Sec. 393.004.  EXEMPTION FROM NOTICE REQUIREMENTS. 
(a)  The commissioners court of a county by order may:
(1)  determine types of signs that are unlikely to be reclaimed if confiscated;  and
(2)  exempt those types of signs from the notice requirements of Section 393.003.
(b)  In determining the types of signs that are unlikely to be reclaimed, the commissioners court may consider:
(1)  the value of the materials in the signs;  and
(2)  the nature of the things advertised by the signs.
(c)  If the commissioners court exempts certain types of signs under this section, the sheriff or constable shall store a confiscated sign that is exempted for 21 days after the date the sign is confiscated and shall make the sign available for reclamation by the owner.  After that period, the sheriff or constable may discard the sign.
(d)  The sheriff, constable, or other trained volunteer authorized by the commissioners court may discard a sign of less than $25 in value without giving the notice required by Section 393.003.

          Acts 1995, 74th Leg., ch. 165, Sec. 1, eff. Sept. 1, 1995.  Amended by:  Acts 2007, 80th Leg., R.S., Ch. 612, Sec. 7, eff. September 1, 2007.


Sec. 393.005.  PLACEMENT OF UNAUTHORIZED SIGN;  PENALTY. 
(a)  A person commits an offense if the person places a sign in violation of this chapter.
(b)  An offense under this section is a Class C misdemeanor.

     Acts 1995, 74th Leg., ch. 165, Sec. 1, eff. Sept. 1, 1995. Amended by:  Acts 2007, 80th Leg., R.S., Ch. 612, Sec. 8, eff. September 1, 2007.


Sec. 393.006.  DEFENSE. 
It is a defense to prosecution or suit under this chapter that the defendant was a candidate for an elective public office and the sign is placed:
(1)  by a person other than the defendant; and
(2)  in connection with a campaign for an elective public office by the defendant.

         Acts 1995, 74th Leg., ch. 165, Sec. 1, eff. Sept. 1, 1995. Amended by:  Acts 2007, 80th Leg., R.S., Ch. 612, Sec. 9, eff. September 1, 2007.


Sec. 393.007.  CIVIL PENALTY. 
(a)  A person who places or commissions the placement of a sign on the right-of-way of a public road that is not otherwise authorized by law may be liable for a civil penalty.  A district or county attorney or a municipal attorney in the jurisdiction in which the placement of a sign on the right-of-way of a public road is alleged to have occurred may sue to collect the penalty.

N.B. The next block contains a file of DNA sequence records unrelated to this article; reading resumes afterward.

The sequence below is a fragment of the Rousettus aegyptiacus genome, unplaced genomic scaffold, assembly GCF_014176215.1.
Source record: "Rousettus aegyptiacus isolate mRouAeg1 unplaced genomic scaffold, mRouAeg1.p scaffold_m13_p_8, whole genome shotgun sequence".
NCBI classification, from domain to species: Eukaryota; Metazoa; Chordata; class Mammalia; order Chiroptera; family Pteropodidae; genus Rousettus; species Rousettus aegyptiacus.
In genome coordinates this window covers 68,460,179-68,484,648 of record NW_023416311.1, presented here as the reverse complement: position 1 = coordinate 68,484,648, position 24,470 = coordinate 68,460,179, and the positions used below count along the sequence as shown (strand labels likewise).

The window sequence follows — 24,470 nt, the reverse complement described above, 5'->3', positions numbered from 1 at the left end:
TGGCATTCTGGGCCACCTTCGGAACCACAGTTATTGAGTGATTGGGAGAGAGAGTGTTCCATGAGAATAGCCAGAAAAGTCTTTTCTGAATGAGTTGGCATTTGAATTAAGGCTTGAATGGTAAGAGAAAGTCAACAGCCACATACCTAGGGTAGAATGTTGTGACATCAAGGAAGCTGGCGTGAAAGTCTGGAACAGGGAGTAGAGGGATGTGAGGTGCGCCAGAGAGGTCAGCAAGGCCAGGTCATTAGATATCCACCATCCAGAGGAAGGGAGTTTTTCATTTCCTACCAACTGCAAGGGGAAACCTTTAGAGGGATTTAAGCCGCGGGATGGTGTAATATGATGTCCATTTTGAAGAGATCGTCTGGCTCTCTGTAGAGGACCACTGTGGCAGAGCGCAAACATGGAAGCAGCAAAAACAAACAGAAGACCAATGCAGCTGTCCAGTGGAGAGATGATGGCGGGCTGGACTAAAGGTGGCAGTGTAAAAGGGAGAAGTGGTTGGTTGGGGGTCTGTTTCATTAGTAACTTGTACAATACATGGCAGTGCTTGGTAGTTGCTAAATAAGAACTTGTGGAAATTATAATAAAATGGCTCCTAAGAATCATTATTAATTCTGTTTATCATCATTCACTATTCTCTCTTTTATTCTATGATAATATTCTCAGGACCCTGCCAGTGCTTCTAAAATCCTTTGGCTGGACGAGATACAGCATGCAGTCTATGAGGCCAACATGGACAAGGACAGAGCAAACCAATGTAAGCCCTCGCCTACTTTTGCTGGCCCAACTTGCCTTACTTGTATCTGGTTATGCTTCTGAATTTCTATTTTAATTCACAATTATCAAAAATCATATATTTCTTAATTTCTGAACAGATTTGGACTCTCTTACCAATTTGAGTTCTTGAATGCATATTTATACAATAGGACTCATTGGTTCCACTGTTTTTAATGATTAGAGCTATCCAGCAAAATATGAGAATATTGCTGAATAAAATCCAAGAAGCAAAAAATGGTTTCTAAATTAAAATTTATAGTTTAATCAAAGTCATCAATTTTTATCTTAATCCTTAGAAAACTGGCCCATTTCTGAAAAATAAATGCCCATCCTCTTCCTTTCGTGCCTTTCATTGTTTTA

(b)  The amount of the civil penalty is not less than $500 or more than $1,000 for each violation, depending on the seriousness of the violation and whether the person has previously violated this chapter.  A separate penalty may be collected for each day a continuing violation occurs.
(c)  A penalty collected under this section shall be deposited to the credit of the general fund of the municipality in which the violation occurred if collected by a municipal attorney, or to the credit of the county road and bridge fund of the county in which the violation occurred if collected by a district or county attorney.
(d)  A district or county attorney or a municipal attorney may recover reasonable attorney's fees incurred in an action brought under Subsection (a).

        Added by Acts 2007, 80th Leg., R.S., Ch. 612, Sec. 10, eff. September 1, 2007. Amended by:  Acts 2009, 81st Leg., R.S., Ch. 68, Sec. 2, eff. May 20, 2009.

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#4 2012-12-26 20:48:10

mtnbikeratx
Member
Registered: 2012-12-26
Posts: 3

Re: Maybe not a hazard, but rude as hell

The legal jargon on this forum caught my interest. However, after reading through this forum, I'm a bit annoyed. A church's temporary signage, really? This has got you all bent out of shape? You should relax man. No matter your religious beliefs, there are way more important things to worry about in this world. Just ride your bike.

I don't live in Westlake Hills, but I have ridden the bike lanes over there for many years. You and I both know that there is more than enough room for some temporary folding signs (no matter what may be on them) and for me to enjoy my ride at the same time. I see that your first post back in July gained no response. Wonder why? Nobody cares about signage being on the road unless it's causing danger to those trying to ride around them. This is obviously not the case here. Then, I see this new post a few days back, and the only response has been a cut and paste from the Texas State Transportation Code. Again, nobody really cares about this, except you. Just ride your bike.

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#5 2012-12-26 21:34:05

MichaelBluejay
Webmaster
From: Austin, TX
Registered: 2008-05-26
Posts: 1,162
Website

Re: Maybe not a hazard, but rude as hell

For the record, I care.  I don't think the public right-of-way should be used for private advertising, whether that advertising is for a church, a strip club, or anything else.  They're also a safety hazard if you have to go around them.

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#6 2012-12-26 21:52:54

Donald Lewis
Member
Registered: 2009-07-11
Posts: 181

Re: Maybe not a hazard, but rude as hell

MichaelBluejay wrote:

For the record, I care.  I don't think the public right-of-way should be used for private advertising, whether that advertising is for a church, a strip club, or anything else.  They're also a safety hazard if you have to go around them.

Thank you Michael.

My fellow riders care also.  That includes one that we accommodate by doing our Lost Creek Blvd. ride at 7 Am on Sunday so she can be home in time to get ready for church mid-morning.

Don

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#7 2012-12-27 10:37:00

mtnbikeratx